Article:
By the mid-1980s, Tonawanda's career was winding down. She fought a man a second time, scoring another knockout at the Nassau Coliseum in 1984. It would be one of her last competitions before being injured in a 1986 car accident that ended any consideration of returning to the ring. From that point on, she became something of a mentor in various boxing gyms in the state. At Fort Apache Youth Center in the Bronx, she advised aspiring fighters on technique. Later, she trained future heavyweight contender Israel Garcia, who she met after Garcia discovered that she lived in the apartment building where he worked.

Lalia Ali faces off against Gwendolyn O'Neil of Guyana during the 2007 WBC/WIBA Super Middleweight World Title in Johannesburg, South Africa.
Lefty Shivambu/Gallo Images/Getty Images

In the meantime, fighters like Laila Ali, Christy Martin, and other women began gaining notoriety and respect for being capable pugilists. While they undoubtedly faced sexism, none had been forced to insist on their right to compete. That road had been paved by Tonawanda, who demanded equal footing with her male counterparts.

Tonawanda died from colon cancer in 2009. Like many boxers, she had no pension or retirement fund to fall back on, and her remains were initially destined for a mass grave on Hart Island, New York City’s potter’s field. She was saved from that fate thanks to Ring 8, the nonprofit consortium of former prizefighters that she belonged to. The group, which provides financial assistance to veteran boxers, raised enough money for a marked grave for her in the Bronx. It was proof that boxing had ultimately accepted Tonawanda, long considered an outsider, as one of their own.

Original image
Rich Schultz/Getty Images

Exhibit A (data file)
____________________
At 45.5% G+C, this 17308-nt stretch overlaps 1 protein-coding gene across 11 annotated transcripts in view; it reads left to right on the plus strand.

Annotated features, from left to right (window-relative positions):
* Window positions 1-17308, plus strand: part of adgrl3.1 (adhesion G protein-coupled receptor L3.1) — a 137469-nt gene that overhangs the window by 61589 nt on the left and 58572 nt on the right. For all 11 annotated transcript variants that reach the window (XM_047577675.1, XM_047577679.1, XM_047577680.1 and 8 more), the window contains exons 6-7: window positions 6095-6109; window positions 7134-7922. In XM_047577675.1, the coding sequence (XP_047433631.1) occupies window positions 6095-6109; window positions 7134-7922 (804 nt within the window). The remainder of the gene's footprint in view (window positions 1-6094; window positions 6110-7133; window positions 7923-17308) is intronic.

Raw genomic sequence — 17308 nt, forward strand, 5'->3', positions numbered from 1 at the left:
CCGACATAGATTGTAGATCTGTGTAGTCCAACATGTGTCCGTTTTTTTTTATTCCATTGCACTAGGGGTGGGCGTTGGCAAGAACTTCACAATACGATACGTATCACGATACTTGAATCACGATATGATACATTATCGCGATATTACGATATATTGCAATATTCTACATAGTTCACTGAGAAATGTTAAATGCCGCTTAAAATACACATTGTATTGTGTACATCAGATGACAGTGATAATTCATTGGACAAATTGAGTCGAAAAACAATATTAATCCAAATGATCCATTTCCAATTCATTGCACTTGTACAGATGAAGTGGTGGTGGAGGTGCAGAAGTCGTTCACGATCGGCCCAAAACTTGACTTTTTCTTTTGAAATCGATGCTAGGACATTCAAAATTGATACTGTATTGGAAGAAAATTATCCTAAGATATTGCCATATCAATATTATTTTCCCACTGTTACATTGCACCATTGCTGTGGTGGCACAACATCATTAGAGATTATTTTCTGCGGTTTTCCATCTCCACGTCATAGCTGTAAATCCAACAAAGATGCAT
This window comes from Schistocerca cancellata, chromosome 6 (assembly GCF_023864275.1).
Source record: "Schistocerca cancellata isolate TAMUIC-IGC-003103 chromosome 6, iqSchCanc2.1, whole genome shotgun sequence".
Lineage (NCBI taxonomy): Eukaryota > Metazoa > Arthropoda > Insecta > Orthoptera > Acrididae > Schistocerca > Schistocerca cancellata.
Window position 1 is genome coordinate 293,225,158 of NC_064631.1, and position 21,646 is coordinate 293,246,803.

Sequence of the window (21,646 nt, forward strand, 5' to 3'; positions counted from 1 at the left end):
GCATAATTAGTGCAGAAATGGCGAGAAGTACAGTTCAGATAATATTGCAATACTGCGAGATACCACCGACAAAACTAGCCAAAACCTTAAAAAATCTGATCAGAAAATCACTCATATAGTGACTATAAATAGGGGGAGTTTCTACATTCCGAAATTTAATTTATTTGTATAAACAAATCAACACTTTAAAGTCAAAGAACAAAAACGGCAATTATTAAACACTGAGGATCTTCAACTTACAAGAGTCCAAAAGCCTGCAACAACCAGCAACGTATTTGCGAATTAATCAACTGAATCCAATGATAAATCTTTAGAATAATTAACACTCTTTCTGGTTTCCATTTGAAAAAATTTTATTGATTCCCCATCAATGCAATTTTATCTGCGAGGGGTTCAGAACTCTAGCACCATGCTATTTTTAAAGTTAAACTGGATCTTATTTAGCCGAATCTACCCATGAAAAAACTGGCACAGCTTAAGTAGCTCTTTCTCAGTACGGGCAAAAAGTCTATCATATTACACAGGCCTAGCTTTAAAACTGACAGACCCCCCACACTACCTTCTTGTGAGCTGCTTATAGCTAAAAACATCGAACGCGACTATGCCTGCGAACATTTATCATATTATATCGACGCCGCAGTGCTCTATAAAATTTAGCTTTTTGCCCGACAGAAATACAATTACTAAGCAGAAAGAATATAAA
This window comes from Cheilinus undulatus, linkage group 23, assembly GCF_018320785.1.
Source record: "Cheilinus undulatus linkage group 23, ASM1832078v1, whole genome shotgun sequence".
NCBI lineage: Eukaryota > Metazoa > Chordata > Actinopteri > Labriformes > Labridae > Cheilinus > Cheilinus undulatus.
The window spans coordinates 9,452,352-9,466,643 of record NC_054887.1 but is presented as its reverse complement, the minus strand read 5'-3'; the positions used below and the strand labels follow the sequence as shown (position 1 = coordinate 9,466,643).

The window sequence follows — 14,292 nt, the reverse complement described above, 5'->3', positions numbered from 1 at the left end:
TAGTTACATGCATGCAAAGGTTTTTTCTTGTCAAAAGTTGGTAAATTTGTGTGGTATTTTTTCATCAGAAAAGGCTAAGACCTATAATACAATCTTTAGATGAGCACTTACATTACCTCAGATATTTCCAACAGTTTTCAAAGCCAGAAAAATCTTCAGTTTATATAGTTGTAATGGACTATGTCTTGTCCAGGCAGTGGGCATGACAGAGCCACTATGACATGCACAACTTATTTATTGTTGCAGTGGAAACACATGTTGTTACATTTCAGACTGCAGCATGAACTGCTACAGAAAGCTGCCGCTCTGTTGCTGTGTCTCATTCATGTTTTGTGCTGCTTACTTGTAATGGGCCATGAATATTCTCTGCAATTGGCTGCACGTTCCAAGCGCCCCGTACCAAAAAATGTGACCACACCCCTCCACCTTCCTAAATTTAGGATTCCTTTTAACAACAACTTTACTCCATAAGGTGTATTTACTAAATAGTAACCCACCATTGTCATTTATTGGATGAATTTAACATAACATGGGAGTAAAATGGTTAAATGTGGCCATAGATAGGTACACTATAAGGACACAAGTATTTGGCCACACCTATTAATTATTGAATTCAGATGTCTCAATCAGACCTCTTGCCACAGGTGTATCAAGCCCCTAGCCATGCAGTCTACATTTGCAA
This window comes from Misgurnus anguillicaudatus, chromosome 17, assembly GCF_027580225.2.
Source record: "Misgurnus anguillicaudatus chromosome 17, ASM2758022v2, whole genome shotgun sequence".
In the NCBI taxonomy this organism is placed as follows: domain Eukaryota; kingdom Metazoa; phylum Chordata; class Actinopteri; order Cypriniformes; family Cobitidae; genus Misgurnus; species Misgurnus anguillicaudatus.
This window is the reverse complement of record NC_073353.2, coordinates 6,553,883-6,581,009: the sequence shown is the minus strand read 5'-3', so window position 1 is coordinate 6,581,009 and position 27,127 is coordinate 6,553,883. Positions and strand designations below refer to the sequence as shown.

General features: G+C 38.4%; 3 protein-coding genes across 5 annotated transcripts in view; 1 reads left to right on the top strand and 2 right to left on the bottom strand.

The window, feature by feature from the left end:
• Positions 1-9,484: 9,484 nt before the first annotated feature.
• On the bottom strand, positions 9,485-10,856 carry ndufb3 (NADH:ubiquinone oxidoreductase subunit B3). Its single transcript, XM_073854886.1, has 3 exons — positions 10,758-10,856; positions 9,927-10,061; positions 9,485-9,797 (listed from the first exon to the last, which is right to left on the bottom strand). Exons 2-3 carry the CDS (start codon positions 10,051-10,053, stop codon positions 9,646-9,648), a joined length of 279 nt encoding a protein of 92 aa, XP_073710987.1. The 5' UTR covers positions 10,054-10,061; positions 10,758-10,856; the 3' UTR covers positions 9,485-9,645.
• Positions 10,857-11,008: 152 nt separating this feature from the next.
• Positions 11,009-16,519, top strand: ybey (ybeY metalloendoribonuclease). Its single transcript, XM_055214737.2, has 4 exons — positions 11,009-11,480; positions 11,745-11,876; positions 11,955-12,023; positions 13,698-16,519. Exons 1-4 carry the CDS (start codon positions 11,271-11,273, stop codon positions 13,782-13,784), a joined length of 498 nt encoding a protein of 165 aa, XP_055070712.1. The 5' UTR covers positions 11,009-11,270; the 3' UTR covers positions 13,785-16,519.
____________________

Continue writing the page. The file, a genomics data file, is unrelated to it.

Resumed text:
arrow
Big Questions
Why Do We Sing the National Anthem at Sporting Events?
Original image
Rich Schultz/Getty Images

In early September 1814, Francis Scott Key, an American lawyer and amateur poet, accompanied American Prisoner Exchange Agent Colonel John Stuart Skinner to negotiate a prisoner release with several officers of the British Navy. During the negotiations, Key and Skinner learned of the British intention to attack the city of Baltimore, as well as the strength and positions of British forces. They were not permitted to leave for the duration of the battle and witnessed the bombardment of Baltimore's Fort McHenry on September 13 and 14. Inspired by the American victory and the sight of the American flag flying high in the morning, Key wrote a poem titled "The Defence of Fort McHenry."

Key set the lyrics to the anthem of the London-based Anacreontic Society, "The Anacreontic Song." (Nine years earlier, Key had used the same tune for “When the Warrior Returns (from the Battle Afar)” to celebrate Stephen Decatur’s return from fighting the Barbary pirates, which included the line “By the light of the Star Spangled flag of our nation.”)